I like this command because I can evaluate inner expressions as well as the top-level form.

My “sometimes” method is to use a prefix argument (C-u C-x C-e) so that the result is spit as text directly into the buffer I’m in, so I can work with it.

Talking to folks about these nitty-gritty details reminds me to play more with similar commands like cider-eval-defun-at-point (to always evaluate the top-level form regardless of cursor position within a subexpression) and cider-pprint-eval-last-sexp.


I have two main projects right now. One is an CLJS app for work, the other is an open-source library that I primary develop using CLJ (it supports CLJS, but most of my development is in Clojure). My answers are slightly different for each.

:bmo: What kind of REPL do you use—command-line, CIDER’s REPL buffer, or integrated with your project files? If a file, which ones?

CLJS-app: I start lein repl in the terminal. I then connect with cider-connect and then run

(use 'figwheel-sidecar.repl-api)

My workflow might be out-of-date here, but I found that more CIDER features work when I do this - namely code navigation.

CLJ-lib: I start lein repl and use cider-connect.

In both projects, I then will create a (comment) block and start evaluating forms directly from my editor with cider-eval-last-sexp (bound to a keybinding, of course). The results show up inline in my editor.

Occasionally the results are too big too understand. I’m not too good at navigating the cider-inspect-last-result buffer, so instead I run cider-eval-last-sexp-and-replace to put the data right in my comment block. I can then use it directly in subsequent experiments, or name it with let or def.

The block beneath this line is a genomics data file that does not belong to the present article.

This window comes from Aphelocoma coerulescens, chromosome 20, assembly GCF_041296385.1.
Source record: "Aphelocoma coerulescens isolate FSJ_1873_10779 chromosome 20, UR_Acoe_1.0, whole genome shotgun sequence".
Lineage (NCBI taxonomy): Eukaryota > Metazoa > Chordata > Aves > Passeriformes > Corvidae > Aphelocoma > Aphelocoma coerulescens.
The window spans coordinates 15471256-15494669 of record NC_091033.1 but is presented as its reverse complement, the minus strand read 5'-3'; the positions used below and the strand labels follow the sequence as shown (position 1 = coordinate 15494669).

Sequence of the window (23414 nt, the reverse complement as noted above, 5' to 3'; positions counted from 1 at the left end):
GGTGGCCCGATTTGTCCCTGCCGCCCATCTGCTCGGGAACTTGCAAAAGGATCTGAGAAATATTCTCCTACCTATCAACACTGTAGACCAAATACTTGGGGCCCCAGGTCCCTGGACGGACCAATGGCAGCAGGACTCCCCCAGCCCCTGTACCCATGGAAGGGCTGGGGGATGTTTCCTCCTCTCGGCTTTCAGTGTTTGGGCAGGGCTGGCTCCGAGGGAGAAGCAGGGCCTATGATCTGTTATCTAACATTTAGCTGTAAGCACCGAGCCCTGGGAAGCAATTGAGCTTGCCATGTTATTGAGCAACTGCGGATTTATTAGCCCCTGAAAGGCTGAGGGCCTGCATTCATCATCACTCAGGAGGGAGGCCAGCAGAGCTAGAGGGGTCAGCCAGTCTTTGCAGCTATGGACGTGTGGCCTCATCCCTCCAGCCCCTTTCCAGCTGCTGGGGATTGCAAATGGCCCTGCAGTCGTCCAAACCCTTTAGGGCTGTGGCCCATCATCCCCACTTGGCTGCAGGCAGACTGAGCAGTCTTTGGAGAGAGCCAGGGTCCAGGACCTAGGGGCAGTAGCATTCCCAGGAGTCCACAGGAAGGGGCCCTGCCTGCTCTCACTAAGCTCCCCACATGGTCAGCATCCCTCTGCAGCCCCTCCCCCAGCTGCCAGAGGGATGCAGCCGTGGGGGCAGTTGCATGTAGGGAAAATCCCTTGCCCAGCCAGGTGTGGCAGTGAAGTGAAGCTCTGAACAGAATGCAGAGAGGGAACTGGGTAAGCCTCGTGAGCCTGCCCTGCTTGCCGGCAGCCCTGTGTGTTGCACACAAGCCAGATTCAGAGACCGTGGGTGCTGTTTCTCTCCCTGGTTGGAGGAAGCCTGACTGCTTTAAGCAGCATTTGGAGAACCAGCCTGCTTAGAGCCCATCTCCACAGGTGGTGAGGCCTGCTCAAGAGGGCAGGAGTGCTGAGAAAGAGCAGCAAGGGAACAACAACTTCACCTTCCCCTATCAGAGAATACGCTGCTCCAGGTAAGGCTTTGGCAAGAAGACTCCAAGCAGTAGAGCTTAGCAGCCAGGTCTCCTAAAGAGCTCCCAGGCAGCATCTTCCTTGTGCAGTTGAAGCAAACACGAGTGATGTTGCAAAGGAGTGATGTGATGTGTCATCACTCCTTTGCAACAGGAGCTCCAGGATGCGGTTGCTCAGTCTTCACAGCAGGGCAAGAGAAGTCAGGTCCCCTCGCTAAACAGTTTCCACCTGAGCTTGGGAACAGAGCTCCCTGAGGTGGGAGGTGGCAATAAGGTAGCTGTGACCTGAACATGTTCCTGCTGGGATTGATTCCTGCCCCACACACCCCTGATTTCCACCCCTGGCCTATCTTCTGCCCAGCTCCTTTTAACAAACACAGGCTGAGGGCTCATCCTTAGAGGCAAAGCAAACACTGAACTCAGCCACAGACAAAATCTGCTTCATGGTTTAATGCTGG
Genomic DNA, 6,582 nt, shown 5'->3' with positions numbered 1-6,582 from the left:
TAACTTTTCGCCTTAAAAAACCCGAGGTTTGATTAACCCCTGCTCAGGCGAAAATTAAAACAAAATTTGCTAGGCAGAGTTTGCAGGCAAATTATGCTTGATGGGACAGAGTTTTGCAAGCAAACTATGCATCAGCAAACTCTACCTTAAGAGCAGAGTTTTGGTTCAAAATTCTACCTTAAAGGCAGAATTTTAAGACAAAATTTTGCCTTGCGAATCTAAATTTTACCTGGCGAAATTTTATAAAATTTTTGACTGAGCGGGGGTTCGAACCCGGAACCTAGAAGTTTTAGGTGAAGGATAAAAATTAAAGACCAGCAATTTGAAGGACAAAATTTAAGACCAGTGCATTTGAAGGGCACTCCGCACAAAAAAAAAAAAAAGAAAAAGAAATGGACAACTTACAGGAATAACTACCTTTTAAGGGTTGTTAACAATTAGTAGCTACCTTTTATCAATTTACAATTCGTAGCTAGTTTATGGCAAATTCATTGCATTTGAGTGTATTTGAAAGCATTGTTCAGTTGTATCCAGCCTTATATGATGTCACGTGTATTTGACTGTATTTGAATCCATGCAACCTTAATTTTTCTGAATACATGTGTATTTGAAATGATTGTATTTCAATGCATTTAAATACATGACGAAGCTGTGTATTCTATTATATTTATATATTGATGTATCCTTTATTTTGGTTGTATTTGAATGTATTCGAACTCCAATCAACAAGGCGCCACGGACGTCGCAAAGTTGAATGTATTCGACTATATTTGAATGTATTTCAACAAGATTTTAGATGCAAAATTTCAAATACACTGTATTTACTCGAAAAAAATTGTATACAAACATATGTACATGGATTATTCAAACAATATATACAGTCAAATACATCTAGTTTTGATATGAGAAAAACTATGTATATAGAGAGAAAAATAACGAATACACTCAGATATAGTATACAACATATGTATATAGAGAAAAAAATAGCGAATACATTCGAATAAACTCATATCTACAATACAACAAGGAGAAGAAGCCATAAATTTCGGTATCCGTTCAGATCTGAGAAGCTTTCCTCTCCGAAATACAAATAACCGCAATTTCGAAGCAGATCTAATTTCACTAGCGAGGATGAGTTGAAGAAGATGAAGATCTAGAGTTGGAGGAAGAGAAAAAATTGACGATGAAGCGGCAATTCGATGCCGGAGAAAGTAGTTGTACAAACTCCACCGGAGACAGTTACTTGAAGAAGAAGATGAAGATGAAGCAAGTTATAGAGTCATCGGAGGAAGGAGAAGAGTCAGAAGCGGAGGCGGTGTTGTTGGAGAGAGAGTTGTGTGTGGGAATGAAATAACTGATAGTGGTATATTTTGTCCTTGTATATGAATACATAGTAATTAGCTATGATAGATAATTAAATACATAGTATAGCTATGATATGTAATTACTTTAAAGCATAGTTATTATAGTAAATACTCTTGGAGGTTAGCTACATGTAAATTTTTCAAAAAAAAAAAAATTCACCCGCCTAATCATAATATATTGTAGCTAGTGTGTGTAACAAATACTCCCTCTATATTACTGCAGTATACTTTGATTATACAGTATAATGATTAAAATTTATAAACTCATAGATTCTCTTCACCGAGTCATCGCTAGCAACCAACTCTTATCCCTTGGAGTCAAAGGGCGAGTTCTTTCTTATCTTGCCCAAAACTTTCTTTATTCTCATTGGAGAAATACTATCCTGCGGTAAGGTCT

From there, I tend to build up my expression with lots of tiny experiments, and then extract it to a function.

If I’m investigating a bug with an existing function, I tend to use some combo of:

  1. Adding println (usually prefixed with my initials like [:bhb {:x x :y y}] so I can grep for “bhb” to remove all debugging lines)
  2. Creating an example of the function call, then slowly comment out parts of the function implementation so I can see each step returned.
  3. Sometimes I’ll use “def” to define vars that mirror the local bindings, and then directly evaluate the inner sexps. I usually do this manually, but I have been trying to use scope-capture more to automate this.

I tend to run git commit -am "cp" (“cp” == “checkpoint”) often, so I can commit experiments, messy code, printlns, etc. When I have a logical piece of work to commit, I’ll clean it up, git reset <sha> to the last “real” commit, and then make a single commit of the total changes.

I use both Emacs+CIDER and Cursive: I write/edit nearly all my code in Emacs+CIDER, but occasionally open Cursive to look at warnings and also for renaming symbols and keywords.

:sunrise_over_mountains: How do you deal with state in the REPL, such as let bindings or other local vars?

This hasn’t historically been much of a problem for me. In CLJS, I can just refresh the browser if I notice a problem, which is rare. And in CLJ (perhaps because my project is a library without much state), I rarely run into bugs with stale state. In the rare cases where this occurs, my tests usually catch the issue quickly (see below)

:paperclip: Do you save your REPL explorations—other than any “official” result like a def’d function—off to a file? Where? Does that file go into source control?

I don’t normally save the REPL explorations. For experimentation outside of any specific project, I’ve been toying with a single project with a single namespace that is just a long log of REPL experiments. That project contains all the various tools I might use and I commit all my experiments, but it’s not part of my normal flow for either of my daily projects.

:books: Do you write tests directly from what you write at your REPL, or separately? From where you run those tests—the shell, CIDER, only on a CI server?